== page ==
Dr. Ray Alavanja
Dr. Robert Pieters

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4 Cavity-Free Cooking Tips

You already know the old, tried-and-true tips for maintaining a healthy smile. You brush and floss daily. You rinse with mouthwash. And you schedule bi-annual appointments with your dentist to clean your teeth and check for developing problems.

But did you know that these habits aren’t enough to prevent cavities entirely?

Your diet also plays a key role in whether you suffer from tooth decay and oral disease. The foods you choose and the ways you prepare them could make or break your teeth, literally.

If you want to keep your teeth and gums healthy, consider the following changes when you cook your food.

1. Rely on Natural Sweeteners

The American Heart Association (AHA) recommends limiting sugar intake to 6 teaspoons of sugar daily for women and 9 teaspoons of sugar for men. Yet despite this recommendation, the average American adult consumes nearly 19.5 teaspoons of sugar every day.

Although sugar doesn’t cause cavities directly, it does feed the bacteria already living in your mouth. As bacteria eat available carbohydrates, they produce acids which wear away your enamel.

While you don’t have to ditch sugar entirely, you should follow the AHA recommendations and limit the refined sugars you eat daily. As you cook, look for recipes that rely on natural sweeteners such as honey, maple syrup, and agave nectar.

If you don’t have access to natural sugars, look for recipes that use significantly less sugar than their traditional counterparts. A quick Google search for “healthy chocolate chip cookies” or “apple pie less sugar” will bring up plenty of fun combinations that won’t compromise your teeth.

2. Choose Dark Over Milk Chocolate

Many dentists consider candy and sweets as the bane of teeth. Hard candies, such as jawbreakers, can result in loose, chipped, or dislodged teeth. Softer, stickier candies, such as taffy and caramel, lodge in the cracks and crevices and supply steady amounts of sugar for oral bacteria.

But if you have a sweet tooth, chocolate may just save the day.

Chocolate contains helpful polyphenols that fight oral bacteria and prevent sugars from sticking to teeth. Additionally, cocoa contains oxalic acid that reduces bacterial acid production.

However, for best results, you need to choose chocolate with higher amounts of cocoa and lower amounts of sugar whenever you cook, bake, or snack. Look for dark chocolate with at least 70% cacao. If possible, incorporate cacao nibs into your recipes, as the nibs do not undergo processing and offer the most nutritional benefits.

3. Substitute Avocado for Butter

While sugars wreak havoc on your smile, certain fats can have a positive impact on your oral health. Omega-3 fatty acids, in particular, have anti-inflammatory properties that significantly reduce your likelihood of periodontitis.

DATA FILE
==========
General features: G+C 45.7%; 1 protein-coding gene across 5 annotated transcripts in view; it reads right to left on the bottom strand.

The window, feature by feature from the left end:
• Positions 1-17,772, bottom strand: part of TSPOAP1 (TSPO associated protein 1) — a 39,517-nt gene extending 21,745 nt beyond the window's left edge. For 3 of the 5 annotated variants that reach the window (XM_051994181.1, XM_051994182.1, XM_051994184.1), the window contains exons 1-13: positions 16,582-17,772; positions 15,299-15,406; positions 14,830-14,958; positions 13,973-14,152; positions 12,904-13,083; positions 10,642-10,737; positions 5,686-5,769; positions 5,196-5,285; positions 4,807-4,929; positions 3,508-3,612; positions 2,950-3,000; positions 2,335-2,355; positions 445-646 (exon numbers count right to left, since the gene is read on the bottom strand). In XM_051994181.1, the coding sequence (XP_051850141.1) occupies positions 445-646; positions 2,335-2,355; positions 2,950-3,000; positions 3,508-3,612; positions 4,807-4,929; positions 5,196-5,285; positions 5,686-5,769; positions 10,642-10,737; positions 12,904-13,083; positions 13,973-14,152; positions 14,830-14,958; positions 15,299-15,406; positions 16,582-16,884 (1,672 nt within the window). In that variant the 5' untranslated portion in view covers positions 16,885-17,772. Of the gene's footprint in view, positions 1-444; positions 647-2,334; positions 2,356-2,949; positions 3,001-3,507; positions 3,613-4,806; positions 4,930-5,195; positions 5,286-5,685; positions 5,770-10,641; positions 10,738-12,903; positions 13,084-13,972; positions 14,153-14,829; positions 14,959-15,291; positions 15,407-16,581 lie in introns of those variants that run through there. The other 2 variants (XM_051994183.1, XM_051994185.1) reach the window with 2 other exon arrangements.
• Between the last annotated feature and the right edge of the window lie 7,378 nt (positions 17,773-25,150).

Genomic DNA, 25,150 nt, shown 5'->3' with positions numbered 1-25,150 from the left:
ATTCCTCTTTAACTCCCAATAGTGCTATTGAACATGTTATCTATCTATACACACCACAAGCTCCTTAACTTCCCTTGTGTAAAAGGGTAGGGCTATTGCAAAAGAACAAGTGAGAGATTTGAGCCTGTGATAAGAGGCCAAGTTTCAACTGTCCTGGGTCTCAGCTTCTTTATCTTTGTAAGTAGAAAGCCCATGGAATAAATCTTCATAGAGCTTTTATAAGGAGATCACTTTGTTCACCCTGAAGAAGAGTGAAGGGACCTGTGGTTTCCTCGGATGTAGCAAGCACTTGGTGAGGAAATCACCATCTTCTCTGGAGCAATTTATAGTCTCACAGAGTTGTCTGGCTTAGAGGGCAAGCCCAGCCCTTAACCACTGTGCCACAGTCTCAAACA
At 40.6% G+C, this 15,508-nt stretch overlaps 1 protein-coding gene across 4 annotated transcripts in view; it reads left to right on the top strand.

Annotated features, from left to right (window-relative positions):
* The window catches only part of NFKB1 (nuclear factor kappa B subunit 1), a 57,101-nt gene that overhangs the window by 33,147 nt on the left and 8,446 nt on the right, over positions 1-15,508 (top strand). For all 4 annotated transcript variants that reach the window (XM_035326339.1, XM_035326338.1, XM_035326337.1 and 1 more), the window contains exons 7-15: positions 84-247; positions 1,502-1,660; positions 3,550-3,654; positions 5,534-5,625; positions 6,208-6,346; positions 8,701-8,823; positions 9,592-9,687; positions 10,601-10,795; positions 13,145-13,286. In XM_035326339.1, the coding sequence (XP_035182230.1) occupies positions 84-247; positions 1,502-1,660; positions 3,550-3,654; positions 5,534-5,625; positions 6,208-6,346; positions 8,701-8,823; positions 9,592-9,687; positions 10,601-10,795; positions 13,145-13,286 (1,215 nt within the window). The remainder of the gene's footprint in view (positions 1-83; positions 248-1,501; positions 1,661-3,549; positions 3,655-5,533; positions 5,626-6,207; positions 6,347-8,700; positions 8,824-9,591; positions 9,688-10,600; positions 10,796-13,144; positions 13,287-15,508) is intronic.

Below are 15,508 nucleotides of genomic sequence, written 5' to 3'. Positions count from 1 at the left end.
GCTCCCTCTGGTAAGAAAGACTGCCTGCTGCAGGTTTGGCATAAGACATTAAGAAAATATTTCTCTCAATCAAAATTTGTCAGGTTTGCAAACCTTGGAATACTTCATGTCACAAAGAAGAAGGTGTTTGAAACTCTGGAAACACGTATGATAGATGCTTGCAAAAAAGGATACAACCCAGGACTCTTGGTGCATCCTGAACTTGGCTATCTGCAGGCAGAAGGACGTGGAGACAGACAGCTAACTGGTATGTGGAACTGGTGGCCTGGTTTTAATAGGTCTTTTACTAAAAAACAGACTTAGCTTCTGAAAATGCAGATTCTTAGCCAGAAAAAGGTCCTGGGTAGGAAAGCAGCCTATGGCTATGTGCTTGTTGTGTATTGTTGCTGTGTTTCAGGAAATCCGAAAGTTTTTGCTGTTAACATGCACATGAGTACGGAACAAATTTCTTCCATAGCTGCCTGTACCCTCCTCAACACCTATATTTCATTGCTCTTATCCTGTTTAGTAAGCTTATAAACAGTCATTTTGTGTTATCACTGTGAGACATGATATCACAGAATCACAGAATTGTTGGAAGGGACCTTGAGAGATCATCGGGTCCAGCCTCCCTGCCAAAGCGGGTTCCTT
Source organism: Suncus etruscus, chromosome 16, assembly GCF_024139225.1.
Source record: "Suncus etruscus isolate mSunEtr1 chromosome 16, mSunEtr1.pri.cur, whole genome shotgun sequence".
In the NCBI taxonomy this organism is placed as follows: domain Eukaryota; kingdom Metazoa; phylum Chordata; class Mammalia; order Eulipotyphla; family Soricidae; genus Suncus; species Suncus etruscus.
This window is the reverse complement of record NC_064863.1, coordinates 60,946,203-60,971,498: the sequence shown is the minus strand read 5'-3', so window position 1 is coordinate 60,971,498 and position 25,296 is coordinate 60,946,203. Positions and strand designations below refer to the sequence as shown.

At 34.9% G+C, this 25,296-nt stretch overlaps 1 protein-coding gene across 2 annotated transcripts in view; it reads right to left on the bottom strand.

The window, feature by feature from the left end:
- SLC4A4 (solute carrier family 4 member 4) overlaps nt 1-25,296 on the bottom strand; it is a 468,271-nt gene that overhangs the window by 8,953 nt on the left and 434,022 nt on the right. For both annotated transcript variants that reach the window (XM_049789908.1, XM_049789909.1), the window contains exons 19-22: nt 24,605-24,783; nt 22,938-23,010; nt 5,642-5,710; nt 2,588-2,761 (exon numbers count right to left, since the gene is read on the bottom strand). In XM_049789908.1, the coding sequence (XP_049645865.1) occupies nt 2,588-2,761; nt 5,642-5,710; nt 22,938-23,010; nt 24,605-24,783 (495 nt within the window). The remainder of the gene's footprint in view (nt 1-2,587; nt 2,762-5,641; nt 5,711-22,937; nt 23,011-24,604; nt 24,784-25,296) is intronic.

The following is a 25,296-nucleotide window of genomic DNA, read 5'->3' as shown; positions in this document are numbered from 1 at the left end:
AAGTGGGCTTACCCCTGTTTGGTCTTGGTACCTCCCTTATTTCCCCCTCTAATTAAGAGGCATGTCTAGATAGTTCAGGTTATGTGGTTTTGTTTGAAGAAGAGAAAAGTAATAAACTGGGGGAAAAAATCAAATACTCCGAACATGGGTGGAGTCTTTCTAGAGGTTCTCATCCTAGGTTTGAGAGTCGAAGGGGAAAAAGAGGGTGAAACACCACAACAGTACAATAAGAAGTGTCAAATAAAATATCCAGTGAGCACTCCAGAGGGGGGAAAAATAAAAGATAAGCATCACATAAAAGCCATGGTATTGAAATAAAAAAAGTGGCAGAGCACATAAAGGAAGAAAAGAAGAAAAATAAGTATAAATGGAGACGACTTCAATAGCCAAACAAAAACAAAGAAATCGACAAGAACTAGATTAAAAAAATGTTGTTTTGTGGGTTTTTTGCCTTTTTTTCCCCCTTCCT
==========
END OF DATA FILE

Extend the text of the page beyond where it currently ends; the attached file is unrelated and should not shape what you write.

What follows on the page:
To easily increase your omega-3 intake, add a healthy serving of avocado to your diet. A single cup of avocado contains 8% of your daily recommended value of omega-3 fatty acids. Additionally, avocado also supplies an impressive amount of calcium, phosphorus, zinc, vitamin D, and other essential vitamins and nutrients for maintaining teeth and gums. Better still, studies show that avocado contains phytonutrients that attack oral cancer cells, stopping pre-cancerous growths without damaging normal cells.

Avocado makes a great addition to sandwiches, salads, dips, and burgers. However, if you don’t like eating avocado raw, consider swapping butter for avocado in your favorite recipes. Avocados have a smooth, creamy texture that makes them an effective substitute for butter, and they don’t significantly alter the flavor of your breads, cookies, muffins, or cakes.

When cooking, substitute 1 cup avocado for 1 cup butter. If your recipe seems a little dry, add a little more milk to compensate. Don’t forget to lower your oven temperature by 20 to 25 degrees to keep your foods from over-browning.

4. Soak or Sprout Your Grains

Whole grains such as corn, wheat, and brown rice offer a lot of undeniable health benefits. They supply plenty of fiber for improving digestion, and they contain plenty of protein, vitamins, and minerals that keep you in great shape.

But whole grains also have phytic acid, a compound that binds to minerals and reduces their absorption. Although research is limited, some experts have found that individuals who ate a diet rich in phytic acid (via whole grains such as oatmeal) had a greater likelihood of developing cavities than those who chose a grain-free diet and supplemented with vitamin D.

Fortunately, you can still enjoy the fiber and health benefits that whole grain has to offer without compromising your teeth. When you prepare your grains through soaking, sprouting, and fermenting, you can significantly reduce phytic acid content in your food. If you don’t feel comfortable preparing your grains yourself, you can purchase sprouted wheat flour at many health food stores.

Enjoy Your Food and a Healthier Smile

When you incorporate these four tips into your cooking habits, you can reduce your chances of tooth decay without sacrificing your favorite flavors or recipes. Better still, these cooking tips will also help you cut unnecessary fats and calories from your diet, so your overall health receives a natural boost.

But remember that these tips should only add to (not replace) your current dental regimen. Even if you eat a healthy diet, don’t wait to schedule a cleaning with your dentist.  

Schererville Family Dentistry

1050 Caroline Ave
Schererville, IN 46375
Call us: 219.322.3232